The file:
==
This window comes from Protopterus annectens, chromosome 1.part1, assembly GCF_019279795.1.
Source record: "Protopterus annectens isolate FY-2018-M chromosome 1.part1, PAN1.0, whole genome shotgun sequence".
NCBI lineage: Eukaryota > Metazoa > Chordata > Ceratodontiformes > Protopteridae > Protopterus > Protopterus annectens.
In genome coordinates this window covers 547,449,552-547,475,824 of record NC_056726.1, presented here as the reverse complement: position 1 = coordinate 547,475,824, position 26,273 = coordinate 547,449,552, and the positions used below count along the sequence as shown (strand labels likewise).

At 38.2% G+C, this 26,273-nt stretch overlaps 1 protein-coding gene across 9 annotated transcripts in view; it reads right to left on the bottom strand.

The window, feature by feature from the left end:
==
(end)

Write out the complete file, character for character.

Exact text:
This window comes from Protopterus annectens, chromosome 1.part1, assembly GCF_019279795.1.
Source record: "Protopterus annectens isolate FY-2018-M chromosome 1.part1, PAN1.0, whole genome shotgun sequence".
NCBI lineage: Eukaryota > Metazoa > Chordata > Ceratodontiformes > Protopteridae > Protopterus > Protopterus annectens.
In genome coordinates this window covers 547,449,552-547,475,824 of record NC_056726.1, presented here as the reverse complement: position 1 = coordinate 547,475,824, position 26,273 = coordinate 547,449,552, and the positions used below count along the sequence as shown (strand labels likewise).

At 38.2% G+C, this 26,273-nt stretch overlaps 1 protein-coding gene across 9 annotated transcripts in view; it reads right to left on the bottom strand.

The window, feature by feature from the left end: